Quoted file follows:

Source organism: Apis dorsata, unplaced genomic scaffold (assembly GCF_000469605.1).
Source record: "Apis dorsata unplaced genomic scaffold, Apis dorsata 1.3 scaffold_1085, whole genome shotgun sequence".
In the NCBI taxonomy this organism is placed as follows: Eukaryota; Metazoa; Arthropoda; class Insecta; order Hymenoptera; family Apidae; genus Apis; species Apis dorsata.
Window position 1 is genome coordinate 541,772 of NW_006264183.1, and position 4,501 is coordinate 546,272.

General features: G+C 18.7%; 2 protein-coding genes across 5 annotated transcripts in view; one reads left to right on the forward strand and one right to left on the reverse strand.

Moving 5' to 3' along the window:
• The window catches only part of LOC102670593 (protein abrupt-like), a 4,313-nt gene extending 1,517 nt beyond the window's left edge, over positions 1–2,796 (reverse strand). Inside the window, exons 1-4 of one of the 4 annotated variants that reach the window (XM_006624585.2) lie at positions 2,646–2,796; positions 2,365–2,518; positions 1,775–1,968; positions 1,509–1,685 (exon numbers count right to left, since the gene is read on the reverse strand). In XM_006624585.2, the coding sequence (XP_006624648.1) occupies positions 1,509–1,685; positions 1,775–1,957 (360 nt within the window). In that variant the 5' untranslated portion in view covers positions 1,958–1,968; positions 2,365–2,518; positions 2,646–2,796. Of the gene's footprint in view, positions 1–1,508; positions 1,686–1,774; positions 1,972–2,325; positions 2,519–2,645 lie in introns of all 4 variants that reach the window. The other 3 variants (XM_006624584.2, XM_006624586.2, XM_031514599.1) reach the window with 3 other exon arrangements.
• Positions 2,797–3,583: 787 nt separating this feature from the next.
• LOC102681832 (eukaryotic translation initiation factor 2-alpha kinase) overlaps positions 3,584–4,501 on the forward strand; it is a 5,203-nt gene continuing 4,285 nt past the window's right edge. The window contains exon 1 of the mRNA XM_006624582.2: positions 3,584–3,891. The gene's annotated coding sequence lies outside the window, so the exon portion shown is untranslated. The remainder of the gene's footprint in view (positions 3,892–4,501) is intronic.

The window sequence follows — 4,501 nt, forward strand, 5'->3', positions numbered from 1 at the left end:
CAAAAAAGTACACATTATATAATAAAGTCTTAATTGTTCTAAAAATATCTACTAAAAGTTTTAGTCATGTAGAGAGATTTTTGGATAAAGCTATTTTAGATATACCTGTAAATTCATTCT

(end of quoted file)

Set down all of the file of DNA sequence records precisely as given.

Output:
Source organism: Apis dorsata, unplaced genomic scaffold (assembly GCF_000469605.1).
Source record: "Apis dorsata unplaced genomic scaffold, Apis dorsata 1.3 scaffold_1085, whole genome shotgun sequence".
In the NCBI taxonomy this organism is placed as follows: Eukaryota; Metazoa; Arthropoda; class Insecta; order Hymenoptera; family Apidae; genus Apis; species Apis dorsata.
Window position 1 is genome coordinate 541,772 of NW_006264183.1, and position 4,501 is coordinate 546,272.

General features: G+C 18.7%; 2 protein-coding genes across 5 annotated transcripts in view; one reads left to right on the forward strand and one right to left on the reverse strand.

Moving 5' to 3' along the window:
• The window catches only part of LOC102670593 (protein abrupt-like), a 4,313-nt gene extending 1,517 nt beyond the window's left edge, over positions 1–2,796 (reverse strand). Inside the window, exons 1-4 of one of the 4 annotated variants that reach the window (XM_006624585.2) lie at positions 2,646–2,796; positions 2,365–2,518; positions 1,775–1,968; positions 1,509–1,685 (exon numbers count right to left, since the gene is read on the reverse strand). In XM_006624585.2, the coding sequence (XP_006624648.1) occupies positions 1,509–1,685; positions 1,775–1,957 (360 nt within the window). In that variant the 5' untranslated portion in view covers positions 1,958–1,968; positions 2,365–2,518; positions 2,646–2,796. Of the gene's footprint in view, positions 1–1,508; positions 1,686–1,774; positions 1,972–2,325; positions 2,519–2,645 lie in introns of all 4 variants that reach the window. The other 3 variants (XM_006624584.2, XM_006624586.2, XM_031514599.1) reach the window with 3 other exon arrangements.
• Positions 2,797–3,583: 787 nt separating this feature from the next.
• LOC102681832 (eukaryotic translation initiation factor 2-alpha kinase) overlaps positions 3,584–4,501 on the forward strand; it is a 5,203-nt gene continuing 4,285 nt past the window's right edge. The window contains exon 1 of the mRNA XM_006624582.2: positions 3,584–3,891. The gene's annotated coding sequence lies outside the window, so the exon portion shown is untranslated. The remainder of the gene's footprint in view (positions 3,892–4,501) is intronic.

The window sequence follows — 4,501 nt, forward strand, 5'->3', positions numbered from 1 at the left end:
CAAAAAAGTACACATTATATAATAAAGTCTTAATTGTTCTAAAAATATCTACTAAAAGTTTTAGTCATGTAGAGAGATTTTTGGATAAAGCTATTTTAGATATACCTGTAAATTCATTCT